Raffles intro text
Thomas Stamford Raffles (1781–1826) was a British East India Company Official who collected material from Java (in present-day Indonesia) and other parts of Asia while working in the region between 1805–1824.
Sir Thomas Stamford Raffles
There are about 2,100 objects collected by Raffles currently housed in the British Museum. The objects arrived in the British Museum in two tranches. Most of the theatrical materials and the metal and stone sculptures arrived in 1859 after the death of Lady Raffles in 1858. They were donated by Rev William Charles Raffles Flint, who was Raffles' nephew and the executor of Lady Raffles' estate.
The second group, comprising the drawings, models, textiles, and a few more theatrical items, was donated in 1939 by Mrs J H Drake, who was Raffles' great-grandniece.
Raffles' collections are dominated by two main groups: drawings of 6th–15th century Hindu-Buddhist sites and sculptures, small metal sculptures from the same time period, and Chinese coins found on Java, in contrast to Javanese theatrical materials from the 1700s and early 1800s that include three types of puppets, masks and musical instruments.
These objects were collected in large sets, in order to classify them systematically in keeping with natural history practices of the time.
Masks and puppets were also labelled with the names and titles of the characters. However, Raffles' collections were not systematic compilations by Javanese standards, indicating his incomplete understanding of local culture.
The objects instead show that Raffles chose items that were exotic, but which could be considered indicative of a high level of civilisation according to European standards. The criteria for civilisation included writing, national history, music, monumental architecture, commercial enterprise and a progressive form of government. Raffles associated the stone ruins and sculptures with a glorious national history, and believed that the theatre was used to present historical dramas to the courts and the general populace.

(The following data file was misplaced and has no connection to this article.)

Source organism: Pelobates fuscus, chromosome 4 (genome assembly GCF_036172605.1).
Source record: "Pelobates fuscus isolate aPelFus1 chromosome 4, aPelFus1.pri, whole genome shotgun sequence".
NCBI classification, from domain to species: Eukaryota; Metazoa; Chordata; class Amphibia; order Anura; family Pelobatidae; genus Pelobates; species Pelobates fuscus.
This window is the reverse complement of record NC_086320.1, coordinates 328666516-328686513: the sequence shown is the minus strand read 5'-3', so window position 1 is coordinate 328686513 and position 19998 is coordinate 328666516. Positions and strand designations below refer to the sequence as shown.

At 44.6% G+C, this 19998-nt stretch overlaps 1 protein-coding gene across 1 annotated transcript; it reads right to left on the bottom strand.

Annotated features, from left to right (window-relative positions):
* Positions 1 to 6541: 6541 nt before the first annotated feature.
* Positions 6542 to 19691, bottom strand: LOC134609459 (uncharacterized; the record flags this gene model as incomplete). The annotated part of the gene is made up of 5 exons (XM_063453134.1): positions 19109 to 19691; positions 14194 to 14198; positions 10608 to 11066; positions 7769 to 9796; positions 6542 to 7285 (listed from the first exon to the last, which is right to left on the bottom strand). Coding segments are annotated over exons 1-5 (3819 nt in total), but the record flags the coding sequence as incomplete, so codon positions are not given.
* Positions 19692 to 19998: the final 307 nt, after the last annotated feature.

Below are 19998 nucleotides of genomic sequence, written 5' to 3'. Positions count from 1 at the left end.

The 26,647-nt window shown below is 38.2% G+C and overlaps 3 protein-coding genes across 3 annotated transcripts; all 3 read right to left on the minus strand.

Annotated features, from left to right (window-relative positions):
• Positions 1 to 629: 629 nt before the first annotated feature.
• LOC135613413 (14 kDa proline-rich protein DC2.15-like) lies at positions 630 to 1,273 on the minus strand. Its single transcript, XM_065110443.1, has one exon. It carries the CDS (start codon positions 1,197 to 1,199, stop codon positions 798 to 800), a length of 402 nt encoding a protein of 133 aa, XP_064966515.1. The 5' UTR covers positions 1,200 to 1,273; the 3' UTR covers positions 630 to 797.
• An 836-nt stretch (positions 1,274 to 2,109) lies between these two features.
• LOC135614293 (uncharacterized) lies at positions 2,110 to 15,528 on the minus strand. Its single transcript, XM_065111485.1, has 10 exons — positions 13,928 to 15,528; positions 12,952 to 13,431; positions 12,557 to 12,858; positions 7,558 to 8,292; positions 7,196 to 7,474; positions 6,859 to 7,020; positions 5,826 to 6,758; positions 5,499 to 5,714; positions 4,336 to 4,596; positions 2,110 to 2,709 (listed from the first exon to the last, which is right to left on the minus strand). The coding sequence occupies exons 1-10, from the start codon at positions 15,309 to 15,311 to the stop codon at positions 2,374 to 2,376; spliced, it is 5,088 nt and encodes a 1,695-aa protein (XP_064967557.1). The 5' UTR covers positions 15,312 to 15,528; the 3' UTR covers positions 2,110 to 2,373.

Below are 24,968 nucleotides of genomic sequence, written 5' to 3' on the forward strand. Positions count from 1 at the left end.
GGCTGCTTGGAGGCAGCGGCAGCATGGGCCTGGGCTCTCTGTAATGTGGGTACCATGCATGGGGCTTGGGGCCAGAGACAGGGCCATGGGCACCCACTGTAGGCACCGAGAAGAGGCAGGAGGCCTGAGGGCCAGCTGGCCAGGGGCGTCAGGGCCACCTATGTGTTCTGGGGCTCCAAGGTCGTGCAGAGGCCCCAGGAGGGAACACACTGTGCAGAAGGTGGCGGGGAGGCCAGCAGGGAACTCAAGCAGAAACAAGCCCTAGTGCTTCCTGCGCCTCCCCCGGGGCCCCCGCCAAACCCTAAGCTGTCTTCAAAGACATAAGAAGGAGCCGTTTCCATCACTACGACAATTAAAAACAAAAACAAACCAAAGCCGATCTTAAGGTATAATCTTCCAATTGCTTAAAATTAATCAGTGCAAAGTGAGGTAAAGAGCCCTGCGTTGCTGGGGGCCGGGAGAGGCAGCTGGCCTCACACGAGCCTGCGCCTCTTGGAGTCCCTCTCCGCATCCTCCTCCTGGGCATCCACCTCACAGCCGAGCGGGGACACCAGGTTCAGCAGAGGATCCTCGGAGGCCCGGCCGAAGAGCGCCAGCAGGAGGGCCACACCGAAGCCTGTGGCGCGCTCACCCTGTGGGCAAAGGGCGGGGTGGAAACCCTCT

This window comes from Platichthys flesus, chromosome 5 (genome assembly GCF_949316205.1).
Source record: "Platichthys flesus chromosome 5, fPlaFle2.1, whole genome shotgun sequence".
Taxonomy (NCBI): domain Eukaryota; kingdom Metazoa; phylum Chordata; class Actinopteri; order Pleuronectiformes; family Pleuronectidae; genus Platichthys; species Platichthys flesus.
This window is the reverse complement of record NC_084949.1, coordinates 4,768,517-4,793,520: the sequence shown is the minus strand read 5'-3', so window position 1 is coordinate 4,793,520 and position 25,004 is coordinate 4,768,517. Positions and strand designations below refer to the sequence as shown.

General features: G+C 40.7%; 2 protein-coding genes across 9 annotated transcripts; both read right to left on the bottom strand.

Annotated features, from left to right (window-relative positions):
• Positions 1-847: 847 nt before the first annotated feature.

Beautifully carved and painted and embellished with gold leaf, the masks, puppets, and musical instruments were in Raffles' mind an amalgamation of high status and European standards of civilisation. He amassed these disparate objects to support his argument that the Javanese were a relatively 'advanced' civilisation by European standards and therefore should have been colonised by the British.
Java discoveries 2
There has been a popular perception that Raffles' theatrical collections were taken from the central Javanese court of Yogyakarta which was attacked by the British on Raffles' orders in 1812. Stylistic analyses show that most of the puppets and musical instruments were produced elsewhere, particularly the north coast of Java where Raffles was particularly friendly with the courts.
- Nigel Barley, The Golden Sword: Stamford Raffles and the East (London: British Museum, 1999)
- Stephen Murphy, Naomi Wang and Alexandra Green, Raffles in Southeast Asia: Revisiting the Scholar and Statesman (Singapore: Asian Civilisations Museum, 2019)